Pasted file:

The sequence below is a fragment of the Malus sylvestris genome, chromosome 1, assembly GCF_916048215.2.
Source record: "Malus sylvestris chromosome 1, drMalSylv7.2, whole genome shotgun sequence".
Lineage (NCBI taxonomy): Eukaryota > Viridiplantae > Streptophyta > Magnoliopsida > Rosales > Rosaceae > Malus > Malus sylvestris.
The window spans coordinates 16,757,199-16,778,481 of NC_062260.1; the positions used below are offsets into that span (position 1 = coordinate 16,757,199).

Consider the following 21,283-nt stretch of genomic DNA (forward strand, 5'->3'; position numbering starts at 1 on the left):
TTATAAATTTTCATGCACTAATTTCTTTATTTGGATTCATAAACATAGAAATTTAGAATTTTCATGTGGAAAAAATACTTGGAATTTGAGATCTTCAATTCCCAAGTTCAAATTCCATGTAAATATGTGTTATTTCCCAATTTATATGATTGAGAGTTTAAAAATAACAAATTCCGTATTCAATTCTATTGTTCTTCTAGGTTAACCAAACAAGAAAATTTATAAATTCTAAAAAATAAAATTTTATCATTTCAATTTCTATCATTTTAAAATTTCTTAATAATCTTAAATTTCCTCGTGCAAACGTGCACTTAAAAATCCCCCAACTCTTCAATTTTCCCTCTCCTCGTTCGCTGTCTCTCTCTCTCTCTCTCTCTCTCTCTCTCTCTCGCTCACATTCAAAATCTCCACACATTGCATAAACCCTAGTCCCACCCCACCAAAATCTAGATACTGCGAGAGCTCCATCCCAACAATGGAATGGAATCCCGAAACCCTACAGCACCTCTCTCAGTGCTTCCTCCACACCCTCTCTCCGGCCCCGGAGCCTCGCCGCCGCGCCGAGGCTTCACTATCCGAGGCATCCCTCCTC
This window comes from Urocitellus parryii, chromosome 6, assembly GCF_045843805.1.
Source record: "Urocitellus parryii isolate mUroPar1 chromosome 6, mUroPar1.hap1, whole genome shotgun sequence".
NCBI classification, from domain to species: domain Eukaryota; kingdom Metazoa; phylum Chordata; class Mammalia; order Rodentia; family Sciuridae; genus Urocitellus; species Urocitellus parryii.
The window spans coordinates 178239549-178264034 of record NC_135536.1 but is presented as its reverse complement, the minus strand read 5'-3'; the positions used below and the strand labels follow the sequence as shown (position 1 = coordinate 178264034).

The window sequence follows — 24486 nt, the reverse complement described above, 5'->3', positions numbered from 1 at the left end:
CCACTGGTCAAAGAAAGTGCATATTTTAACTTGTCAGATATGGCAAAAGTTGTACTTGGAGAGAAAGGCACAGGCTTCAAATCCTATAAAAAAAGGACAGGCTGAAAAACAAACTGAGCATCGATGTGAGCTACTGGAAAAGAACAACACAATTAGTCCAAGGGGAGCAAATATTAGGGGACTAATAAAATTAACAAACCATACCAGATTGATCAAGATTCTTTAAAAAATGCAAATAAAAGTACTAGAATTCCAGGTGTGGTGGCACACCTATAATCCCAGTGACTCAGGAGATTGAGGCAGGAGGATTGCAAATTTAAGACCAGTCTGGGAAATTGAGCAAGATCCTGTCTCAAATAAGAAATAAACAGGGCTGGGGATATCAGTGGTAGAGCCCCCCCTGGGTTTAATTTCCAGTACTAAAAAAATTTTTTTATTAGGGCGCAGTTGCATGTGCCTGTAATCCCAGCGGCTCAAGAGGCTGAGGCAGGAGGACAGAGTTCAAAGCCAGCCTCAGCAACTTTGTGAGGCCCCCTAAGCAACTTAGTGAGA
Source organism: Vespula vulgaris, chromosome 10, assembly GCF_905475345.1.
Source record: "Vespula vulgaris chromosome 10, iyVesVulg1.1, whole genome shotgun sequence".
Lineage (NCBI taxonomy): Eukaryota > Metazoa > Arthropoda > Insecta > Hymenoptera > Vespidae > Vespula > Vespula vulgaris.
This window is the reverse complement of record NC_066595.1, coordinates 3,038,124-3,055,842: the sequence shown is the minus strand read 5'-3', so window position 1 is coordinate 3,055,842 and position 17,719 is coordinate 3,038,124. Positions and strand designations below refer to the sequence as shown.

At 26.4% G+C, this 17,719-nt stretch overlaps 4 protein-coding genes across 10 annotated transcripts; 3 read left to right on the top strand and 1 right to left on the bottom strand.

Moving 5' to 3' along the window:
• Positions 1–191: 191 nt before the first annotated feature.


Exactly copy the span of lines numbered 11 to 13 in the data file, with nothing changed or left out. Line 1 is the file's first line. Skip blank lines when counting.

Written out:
The window sequence follows — 24486 nt, the reverse complement described above, 5'->3', positions numbered from 1 at the left end:
CCACTGGTCAAAGAAAGTGCATATTTTAACTTGTCAGATATGGCAAAAGTTGTACTTGGAGAGAAAGGCACAGGCTTCAAATCCTATAAAAAAAGGACAGGCTGAAAAACAAACTGAGCATCGATGTGAGCTACTGGAAAAGAACAACACAATTAGTCCAAGGGGAGCAAATATTAGGGGACTAATAAAATTAACAAACCATACCAGATTGATCAAGATTCTTTAAAAAATGCAAATAAAAGTACTAGAATTCCAGGTGTGGTGGCACACCTATAATCCCAGTGACTCAGGAGATTGAGGCAGGAGGATTGCAAATTTAAGACCAGTCTGGGAAATTGAGCAAGATCCTGTCTCAAATAAGAAATAAACAGGGCTGGGGATATCAGTGGTAGAGCCCCCCCTGGGTTTAATTTCCAGTACTAAAAAAATTTTTTTATTAGGGCGCAGTTGCATGTGCCTGTAATCCCAGCGGCTCAAGAGGCTGAGGCAGGAGGACAGAGTTCAAAGCCAGCCTCAGCAACTTTGTGAGGCCCCCTAAGCAACTTAGTGAGA
Source organism: Vespula vulgaris, chromosome 10, assembly GCF_905475345.1.